Former Olympic medallist and America's Cup skipper Rod Davis talks about the OK Dinghy like The Mob; once you're in, you can't get out.
It's a class that is enjoying a resurgence internationally, with big fleets in parts of Europe, and that's been matched in New Zealand.
Part of that growth locally is down to the fact the Wakatere Boating Club hosted February's world championships, when 111 sailors competed to make it the largest OK Dinghy event ever held outside of Europe.
The class had plateaued in New Zealand but the rejuvenation was started, appropriately enough, over a beer after a day's sailing in 2012.
"We had the Interdoms here in 2012 and the Aussies came over, the weather was great and it was a good regatta," New Zealand OK Dinghy Association committee member Alistair Deaves says. "We were having a beer out the front of Wakatere saying, 'we can do a worlds here'."
The international association agreed later that year, handing Wakatere the 2019 world championships. It took some time for momentum to gather but enthusiasm for the class and event was noticeable from about four years out.
At the time, there were about 10-15 boats at Wakatere, 10 in Napier and five in Wellington. Now there are more than 40 at Wakatere alone.
Rod Davis is a big fan of the OK Dinghy and was first master at the world championships and ninth overall. Photo: Robert Deaves.
"The main impetus to grow the class was the worlds," Deaves says. "There wasn’t much growth and then the worlds came along. We made a conscious effort to promote the class and get people into boats at have-a-go days. We were sometimes getting two or three new boats a month and Wakatere has now become probably one of the strongest OK clubs in the world.
"A few of us sat down in 2012 when we decided to make a bid for the worlds and said, 'let's get 30 OKs racing at the club'. It grew bigger than we were ever expecting or hoping. We created our own monster.
"When the likes of Rod Davis and Matty Mason were coming in, people were going, 'I’ll have a piece of that'. Most of them are still here. They have come in for the long haul."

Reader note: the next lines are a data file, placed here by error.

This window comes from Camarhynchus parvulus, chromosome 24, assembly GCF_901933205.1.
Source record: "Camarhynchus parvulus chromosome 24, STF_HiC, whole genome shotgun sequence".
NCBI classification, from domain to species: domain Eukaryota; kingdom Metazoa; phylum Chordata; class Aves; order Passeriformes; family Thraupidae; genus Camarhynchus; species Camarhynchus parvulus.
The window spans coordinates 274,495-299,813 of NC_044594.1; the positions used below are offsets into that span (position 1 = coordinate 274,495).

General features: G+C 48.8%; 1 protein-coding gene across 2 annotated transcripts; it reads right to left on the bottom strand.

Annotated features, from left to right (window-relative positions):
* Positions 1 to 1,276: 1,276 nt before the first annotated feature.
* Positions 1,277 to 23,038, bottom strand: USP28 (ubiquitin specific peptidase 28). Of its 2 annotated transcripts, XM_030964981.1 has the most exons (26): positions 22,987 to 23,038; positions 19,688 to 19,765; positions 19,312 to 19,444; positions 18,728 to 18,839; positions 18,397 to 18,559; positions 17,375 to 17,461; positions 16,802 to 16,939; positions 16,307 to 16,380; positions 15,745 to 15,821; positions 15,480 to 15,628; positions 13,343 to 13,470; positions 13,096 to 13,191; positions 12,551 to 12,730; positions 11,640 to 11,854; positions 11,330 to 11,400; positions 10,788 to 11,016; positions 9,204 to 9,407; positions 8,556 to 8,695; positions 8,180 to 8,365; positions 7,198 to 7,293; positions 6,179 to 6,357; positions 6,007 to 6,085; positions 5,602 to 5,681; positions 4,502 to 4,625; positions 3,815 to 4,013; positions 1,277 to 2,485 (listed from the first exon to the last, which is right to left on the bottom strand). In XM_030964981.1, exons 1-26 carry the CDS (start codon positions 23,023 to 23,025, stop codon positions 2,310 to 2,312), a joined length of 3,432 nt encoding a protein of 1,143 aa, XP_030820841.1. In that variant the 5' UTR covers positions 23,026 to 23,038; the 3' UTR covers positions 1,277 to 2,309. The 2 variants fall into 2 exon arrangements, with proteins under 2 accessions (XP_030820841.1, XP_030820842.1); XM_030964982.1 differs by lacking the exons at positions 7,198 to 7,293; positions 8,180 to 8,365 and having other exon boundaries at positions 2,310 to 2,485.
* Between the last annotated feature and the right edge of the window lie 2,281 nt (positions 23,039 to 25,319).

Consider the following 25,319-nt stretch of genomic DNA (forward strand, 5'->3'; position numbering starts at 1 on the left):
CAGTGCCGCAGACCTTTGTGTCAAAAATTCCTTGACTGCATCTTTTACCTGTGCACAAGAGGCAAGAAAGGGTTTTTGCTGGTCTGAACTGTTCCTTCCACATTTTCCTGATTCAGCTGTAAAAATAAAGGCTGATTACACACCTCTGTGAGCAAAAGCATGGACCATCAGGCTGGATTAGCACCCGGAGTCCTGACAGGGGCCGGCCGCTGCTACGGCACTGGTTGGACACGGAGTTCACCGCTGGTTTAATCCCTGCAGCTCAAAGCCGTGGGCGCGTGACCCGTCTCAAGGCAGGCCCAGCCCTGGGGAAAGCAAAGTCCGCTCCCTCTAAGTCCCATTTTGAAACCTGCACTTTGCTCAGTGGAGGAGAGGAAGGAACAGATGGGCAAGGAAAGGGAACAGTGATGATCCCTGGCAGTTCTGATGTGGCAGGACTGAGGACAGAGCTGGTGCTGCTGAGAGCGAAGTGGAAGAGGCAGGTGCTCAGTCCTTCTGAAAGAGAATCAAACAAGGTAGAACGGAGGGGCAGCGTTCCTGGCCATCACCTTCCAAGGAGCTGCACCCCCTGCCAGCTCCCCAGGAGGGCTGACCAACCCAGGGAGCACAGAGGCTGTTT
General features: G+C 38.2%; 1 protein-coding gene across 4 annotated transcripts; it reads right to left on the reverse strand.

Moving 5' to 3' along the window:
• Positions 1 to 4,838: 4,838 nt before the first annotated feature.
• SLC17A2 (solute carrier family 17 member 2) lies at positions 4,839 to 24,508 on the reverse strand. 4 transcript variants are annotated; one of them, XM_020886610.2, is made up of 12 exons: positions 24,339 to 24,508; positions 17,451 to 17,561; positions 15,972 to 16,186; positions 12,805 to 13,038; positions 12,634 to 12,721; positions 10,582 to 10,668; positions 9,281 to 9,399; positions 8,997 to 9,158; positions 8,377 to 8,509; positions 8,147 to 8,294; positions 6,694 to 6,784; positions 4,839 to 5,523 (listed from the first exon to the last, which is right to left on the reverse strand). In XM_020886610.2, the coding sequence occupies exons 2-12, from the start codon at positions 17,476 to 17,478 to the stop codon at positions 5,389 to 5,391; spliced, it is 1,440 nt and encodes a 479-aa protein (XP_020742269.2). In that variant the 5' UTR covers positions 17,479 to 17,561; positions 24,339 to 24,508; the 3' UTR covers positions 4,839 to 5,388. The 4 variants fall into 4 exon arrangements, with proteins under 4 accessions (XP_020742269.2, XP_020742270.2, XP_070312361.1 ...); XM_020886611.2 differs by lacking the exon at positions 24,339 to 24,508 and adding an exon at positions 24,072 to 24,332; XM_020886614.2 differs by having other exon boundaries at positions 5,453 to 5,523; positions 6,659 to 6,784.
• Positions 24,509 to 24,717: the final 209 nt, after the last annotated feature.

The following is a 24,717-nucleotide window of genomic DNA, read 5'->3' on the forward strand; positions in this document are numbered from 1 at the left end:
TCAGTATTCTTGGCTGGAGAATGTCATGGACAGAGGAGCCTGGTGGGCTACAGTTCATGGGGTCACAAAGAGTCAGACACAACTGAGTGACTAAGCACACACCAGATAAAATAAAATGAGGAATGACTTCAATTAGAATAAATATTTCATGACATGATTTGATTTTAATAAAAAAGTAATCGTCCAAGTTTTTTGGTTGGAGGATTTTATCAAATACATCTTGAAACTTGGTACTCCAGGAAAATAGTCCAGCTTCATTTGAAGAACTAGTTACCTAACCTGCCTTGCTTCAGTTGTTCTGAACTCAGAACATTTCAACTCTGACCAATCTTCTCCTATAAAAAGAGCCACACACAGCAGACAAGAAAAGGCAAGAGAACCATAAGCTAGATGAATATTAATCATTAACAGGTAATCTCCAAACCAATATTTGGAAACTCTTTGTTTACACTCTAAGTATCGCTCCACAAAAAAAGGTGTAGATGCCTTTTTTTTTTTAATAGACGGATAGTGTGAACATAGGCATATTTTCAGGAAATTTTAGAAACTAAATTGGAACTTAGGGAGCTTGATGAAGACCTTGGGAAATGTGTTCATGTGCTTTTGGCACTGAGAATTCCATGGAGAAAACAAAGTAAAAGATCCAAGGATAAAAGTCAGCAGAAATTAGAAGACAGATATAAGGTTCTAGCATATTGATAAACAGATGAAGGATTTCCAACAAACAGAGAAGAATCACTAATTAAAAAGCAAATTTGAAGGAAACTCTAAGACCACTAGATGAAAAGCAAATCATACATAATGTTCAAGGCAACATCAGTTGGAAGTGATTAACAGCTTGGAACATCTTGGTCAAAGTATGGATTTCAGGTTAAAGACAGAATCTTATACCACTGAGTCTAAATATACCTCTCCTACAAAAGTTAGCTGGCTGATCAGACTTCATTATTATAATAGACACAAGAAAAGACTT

The New Zealand OK Dinghy Association have also looked more long-term and at February's AGM decided to bring a more professional element to the way they did things. In the past it had been more of a "she'll be right" approach but they decided to set up a new promotions committee with better regattas and communications, including a new website.
In many ways, this approach is following the lead of the international association, which Deaves is also a member of.
"Part of the worldwide recovery of the fleet is because of media, promotions and working really hard," he says. "The fleets in Denmark, Sweden and New Zealand are growing really well and we have new fleets growing now in France and the Netherlands. We have bigger numbers now than we have had for 30 years worldwide.
"The international scene will keep people in because they will want to do these events. If the national class here can copy some of that, and give people what they want, then they will stay and the class will grow even further."
The next world championships will be held in Sweden, often regarded as the spiritual home of the OK Dinghy, and New Zealand intend sending a big contingent as a way to show their appreciation for the number who travelled here for this year's worlds. Subsequent world champs will be held at Lake Garda, England and Brisbane.
Big international fleets are a feature of the OK Dinghy. Photo: Robert Deaves.
But as much as the international events are appealing, the New Zealand association know they need to work on what happens at home. They already have about five regattas locked in for the summer, including the national championships at the Worser Bay Boating Club, and are keen to establish new fleets throughout the country.
They would love to take a regatta to a different area as a way for a club to establish a fleet of OK Dinghies.
The boat itself is one of the biggest adverts. The hull hasn't changed much since it was first developed in the 1960s - about 45 percent of boats at the world championships used the Kiwi-designed Icebreaker shape dating from the 1970s - and Josh Armit finished third using a hull of the same type and age as his father Leith used when he won four OK Dinghy world titles in the 1980s and 90s.
The biggest difference to the modern boat was the introduction of carbon masts about 15 years ago. It has meant rigs can be made depending on a sailors' size and weight, so someone 70kg can compete against someone 100kg.
"At the worlds we had people ranging from 60kg to 130kg and 17 to 71 years old," Deaves says. "It’s quite stable downwind. You can design and position the rig to fit your weight and the way you want to sail."
Armit might have helped bring the average age of those competing at the world championships down a smidgen - only 22 of the 111 competitors were under the age of 40 - but it's in the middle age bracket where the greatest growth has been achieved.
Some of this is down to the fact it is very competitive, with former Olympians, America's Cup and Ocean Race sailors among the fleet, but its famed social element is another big drawcard.
Deaves calls it a class for life but, for some like Mason who made a name for himself in the Whitbread Round the World Race and six America's Cup campaigns, the simplicity of dinghy boat sailing and having a beer afterwards appeals.
“Getting back into dinghies after 40 years of not sailing a centreboarder keeps it real," Mason said recently. "I love the camaraderie of this class. It is like nothing else.”
Except, maybe, The Mob.